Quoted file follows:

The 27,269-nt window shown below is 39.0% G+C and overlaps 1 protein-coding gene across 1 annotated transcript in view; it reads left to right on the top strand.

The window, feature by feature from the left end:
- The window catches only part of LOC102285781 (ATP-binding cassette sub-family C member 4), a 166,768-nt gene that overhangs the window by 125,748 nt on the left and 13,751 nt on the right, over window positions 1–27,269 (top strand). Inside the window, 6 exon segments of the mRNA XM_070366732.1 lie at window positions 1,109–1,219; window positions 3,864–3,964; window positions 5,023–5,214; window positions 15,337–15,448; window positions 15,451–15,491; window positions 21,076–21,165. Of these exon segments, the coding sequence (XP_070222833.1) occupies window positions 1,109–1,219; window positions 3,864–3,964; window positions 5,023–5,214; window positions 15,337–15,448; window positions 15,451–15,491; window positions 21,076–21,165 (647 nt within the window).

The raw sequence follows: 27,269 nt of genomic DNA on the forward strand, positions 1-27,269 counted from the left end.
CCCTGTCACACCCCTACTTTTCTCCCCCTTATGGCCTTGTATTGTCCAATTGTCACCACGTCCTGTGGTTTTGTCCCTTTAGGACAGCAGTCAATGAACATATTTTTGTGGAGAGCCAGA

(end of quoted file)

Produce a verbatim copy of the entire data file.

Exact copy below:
The 27,269-nt window shown below is 39.0% G+C and overlaps 1 protein-coding gene across 1 annotated transcript in view; it reads left to right on the top strand.

The window, feature by feature from the left end:
- The window catches only part of LOC102285781 (ATP-binding cassette sub-family C member 4), a 166,768-nt gene that overhangs the window by 125,748 nt on the left and 13,751 nt on the right, over window positions 1–27,269 (top strand). Inside the window, 6 exon segments of the mRNA XM_070366732.1 lie at window positions 1,109–1,219; window positions 3,864–3,964; window positions 5,023–5,214; window positions 15,337–15,448; window positions 15,451–15,491; window positions 21,076–21,165. Of these exon segments, the coding sequence (XP_070222833.1) occupies window positions 1,109–1,219; window positions 3,864–3,964; window positions 5,023–5,214; window positions 15,337–15,448; window positions 15,451–15,491; window positions 21,076–21,165 (647 nt within the window).

The raw sequence follows: 27,269 nt of genomic DNA on the forward strand, positions 1-27,269 counted from the left end.
CCCTGTCACACCCCTACTTTTCTCCCCCTTATGGCCTTGTATTGTCCAATTGTCACCACGTCCTGTGGTTTTGTCCCTTTAGGACAGCAGTCAATGAACATATTTTTGTGGAGAGCCAGA